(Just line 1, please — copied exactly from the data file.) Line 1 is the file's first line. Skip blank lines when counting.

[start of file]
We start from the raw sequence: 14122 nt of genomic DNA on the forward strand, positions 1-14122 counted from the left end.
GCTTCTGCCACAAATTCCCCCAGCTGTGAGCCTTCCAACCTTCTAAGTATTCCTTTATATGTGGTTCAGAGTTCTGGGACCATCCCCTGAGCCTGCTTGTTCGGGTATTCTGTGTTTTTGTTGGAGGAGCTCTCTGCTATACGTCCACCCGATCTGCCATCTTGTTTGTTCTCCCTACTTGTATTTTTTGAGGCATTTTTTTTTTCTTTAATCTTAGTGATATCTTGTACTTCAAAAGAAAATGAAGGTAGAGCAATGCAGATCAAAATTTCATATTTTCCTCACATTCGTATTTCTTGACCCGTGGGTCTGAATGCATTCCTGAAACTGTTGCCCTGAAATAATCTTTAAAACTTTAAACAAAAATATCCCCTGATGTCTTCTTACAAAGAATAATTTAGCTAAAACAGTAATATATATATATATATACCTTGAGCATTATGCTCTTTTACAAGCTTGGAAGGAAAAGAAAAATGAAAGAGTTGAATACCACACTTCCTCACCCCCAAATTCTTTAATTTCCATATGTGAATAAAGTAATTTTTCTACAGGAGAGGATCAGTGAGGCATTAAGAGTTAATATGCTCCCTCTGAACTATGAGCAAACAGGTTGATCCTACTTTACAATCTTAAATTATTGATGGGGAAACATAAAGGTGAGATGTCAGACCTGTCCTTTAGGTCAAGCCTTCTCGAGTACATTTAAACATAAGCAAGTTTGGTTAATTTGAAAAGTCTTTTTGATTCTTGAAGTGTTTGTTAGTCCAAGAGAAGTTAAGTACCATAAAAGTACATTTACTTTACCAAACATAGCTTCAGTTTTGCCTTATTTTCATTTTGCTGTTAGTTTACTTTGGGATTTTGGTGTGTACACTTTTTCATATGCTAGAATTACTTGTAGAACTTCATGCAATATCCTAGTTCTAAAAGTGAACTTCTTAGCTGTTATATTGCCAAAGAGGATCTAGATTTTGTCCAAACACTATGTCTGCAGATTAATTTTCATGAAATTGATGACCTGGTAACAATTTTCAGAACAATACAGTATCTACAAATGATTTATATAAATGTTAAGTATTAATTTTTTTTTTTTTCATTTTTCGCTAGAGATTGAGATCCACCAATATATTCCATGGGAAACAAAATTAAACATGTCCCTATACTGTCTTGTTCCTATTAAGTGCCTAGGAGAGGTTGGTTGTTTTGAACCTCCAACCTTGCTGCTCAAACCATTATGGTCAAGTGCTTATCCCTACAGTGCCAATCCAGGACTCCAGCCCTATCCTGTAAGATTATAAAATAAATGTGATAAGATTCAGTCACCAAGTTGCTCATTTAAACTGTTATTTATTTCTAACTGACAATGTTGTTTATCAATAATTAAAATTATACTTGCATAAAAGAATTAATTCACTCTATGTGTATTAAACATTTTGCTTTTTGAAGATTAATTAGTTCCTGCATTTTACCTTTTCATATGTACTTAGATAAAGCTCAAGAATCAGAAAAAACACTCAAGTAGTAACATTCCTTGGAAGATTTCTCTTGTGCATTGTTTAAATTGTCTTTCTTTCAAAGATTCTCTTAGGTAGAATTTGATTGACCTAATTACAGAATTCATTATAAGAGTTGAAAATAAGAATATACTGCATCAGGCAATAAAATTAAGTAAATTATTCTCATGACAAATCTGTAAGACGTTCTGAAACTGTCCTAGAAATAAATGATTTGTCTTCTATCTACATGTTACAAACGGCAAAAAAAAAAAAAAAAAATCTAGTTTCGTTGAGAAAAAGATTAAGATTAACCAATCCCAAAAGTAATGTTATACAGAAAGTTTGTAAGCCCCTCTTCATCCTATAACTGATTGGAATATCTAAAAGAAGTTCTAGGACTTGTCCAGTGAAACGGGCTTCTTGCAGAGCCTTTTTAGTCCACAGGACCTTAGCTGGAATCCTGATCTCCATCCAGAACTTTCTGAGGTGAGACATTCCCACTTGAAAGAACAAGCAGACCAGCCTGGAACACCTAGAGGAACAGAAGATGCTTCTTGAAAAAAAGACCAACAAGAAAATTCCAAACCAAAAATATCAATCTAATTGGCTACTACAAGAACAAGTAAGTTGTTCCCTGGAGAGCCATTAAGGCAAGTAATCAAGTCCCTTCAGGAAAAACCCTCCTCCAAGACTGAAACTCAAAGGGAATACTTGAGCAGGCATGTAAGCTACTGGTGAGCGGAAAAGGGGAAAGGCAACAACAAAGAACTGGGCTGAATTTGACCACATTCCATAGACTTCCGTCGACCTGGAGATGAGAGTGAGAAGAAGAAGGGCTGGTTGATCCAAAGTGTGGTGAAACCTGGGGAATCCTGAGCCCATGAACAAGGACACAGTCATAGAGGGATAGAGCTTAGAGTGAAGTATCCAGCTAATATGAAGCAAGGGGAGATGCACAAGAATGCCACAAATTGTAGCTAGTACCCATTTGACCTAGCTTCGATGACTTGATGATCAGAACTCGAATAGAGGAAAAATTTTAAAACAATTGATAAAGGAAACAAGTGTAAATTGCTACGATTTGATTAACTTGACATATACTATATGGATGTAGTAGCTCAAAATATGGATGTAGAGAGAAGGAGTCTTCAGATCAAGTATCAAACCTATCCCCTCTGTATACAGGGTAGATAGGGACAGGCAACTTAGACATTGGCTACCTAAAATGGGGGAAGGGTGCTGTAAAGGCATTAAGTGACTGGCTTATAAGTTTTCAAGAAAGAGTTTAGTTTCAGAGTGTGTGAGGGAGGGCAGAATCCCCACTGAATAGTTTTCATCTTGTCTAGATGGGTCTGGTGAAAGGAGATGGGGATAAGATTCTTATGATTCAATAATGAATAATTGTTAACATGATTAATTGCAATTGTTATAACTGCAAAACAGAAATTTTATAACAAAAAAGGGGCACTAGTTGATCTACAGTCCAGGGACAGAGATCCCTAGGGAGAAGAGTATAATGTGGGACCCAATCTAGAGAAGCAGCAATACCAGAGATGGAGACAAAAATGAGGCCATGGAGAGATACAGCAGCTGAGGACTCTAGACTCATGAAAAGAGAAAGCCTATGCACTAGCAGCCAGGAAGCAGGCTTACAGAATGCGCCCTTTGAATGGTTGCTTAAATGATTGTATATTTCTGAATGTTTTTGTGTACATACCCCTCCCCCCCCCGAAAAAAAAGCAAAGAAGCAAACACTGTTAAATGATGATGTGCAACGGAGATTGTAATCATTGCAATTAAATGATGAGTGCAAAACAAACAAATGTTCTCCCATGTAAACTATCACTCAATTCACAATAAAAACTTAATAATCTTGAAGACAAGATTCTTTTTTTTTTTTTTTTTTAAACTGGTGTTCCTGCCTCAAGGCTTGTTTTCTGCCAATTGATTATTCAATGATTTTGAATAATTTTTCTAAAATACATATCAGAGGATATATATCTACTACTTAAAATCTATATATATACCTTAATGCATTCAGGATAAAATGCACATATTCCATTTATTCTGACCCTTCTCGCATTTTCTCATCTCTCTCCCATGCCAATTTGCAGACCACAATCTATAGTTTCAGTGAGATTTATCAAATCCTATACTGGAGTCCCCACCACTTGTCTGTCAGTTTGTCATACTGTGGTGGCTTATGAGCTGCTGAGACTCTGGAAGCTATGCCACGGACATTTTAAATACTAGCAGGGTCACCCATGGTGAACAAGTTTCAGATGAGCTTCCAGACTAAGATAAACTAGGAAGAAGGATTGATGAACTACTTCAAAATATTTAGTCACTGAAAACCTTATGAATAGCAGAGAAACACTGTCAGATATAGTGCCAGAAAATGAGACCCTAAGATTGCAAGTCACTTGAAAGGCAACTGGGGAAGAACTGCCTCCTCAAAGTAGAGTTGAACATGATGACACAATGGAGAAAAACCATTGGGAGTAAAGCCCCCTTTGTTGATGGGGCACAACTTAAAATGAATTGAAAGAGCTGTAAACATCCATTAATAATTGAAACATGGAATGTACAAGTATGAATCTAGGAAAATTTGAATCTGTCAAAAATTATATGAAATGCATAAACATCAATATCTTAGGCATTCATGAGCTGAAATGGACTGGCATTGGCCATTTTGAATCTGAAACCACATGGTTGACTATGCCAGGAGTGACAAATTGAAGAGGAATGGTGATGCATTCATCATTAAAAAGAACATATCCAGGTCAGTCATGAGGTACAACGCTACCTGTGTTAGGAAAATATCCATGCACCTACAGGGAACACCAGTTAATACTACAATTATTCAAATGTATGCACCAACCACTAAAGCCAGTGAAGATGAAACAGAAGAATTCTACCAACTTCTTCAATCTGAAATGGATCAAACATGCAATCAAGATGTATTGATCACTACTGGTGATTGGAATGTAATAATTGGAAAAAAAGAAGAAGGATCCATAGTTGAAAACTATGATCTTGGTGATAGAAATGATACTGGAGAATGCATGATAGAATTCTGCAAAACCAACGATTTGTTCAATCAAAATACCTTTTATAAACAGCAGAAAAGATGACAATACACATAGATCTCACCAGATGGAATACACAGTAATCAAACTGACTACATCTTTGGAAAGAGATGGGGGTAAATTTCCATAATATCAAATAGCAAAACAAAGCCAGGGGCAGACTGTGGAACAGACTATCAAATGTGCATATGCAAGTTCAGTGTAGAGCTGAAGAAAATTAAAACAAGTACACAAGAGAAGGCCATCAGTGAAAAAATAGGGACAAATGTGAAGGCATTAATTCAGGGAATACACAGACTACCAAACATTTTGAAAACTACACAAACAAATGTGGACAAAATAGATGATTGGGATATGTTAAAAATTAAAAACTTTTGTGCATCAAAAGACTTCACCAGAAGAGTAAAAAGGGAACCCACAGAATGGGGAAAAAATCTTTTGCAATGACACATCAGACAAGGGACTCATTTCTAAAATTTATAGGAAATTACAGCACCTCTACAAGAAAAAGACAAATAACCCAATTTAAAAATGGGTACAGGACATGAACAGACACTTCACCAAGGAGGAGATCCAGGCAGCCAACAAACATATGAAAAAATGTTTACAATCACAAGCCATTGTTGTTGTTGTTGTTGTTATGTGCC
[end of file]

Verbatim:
We start from the raw sequence: 14122 nt of genomic DNA on the forward strand, positions 1-14122 counted from the left end.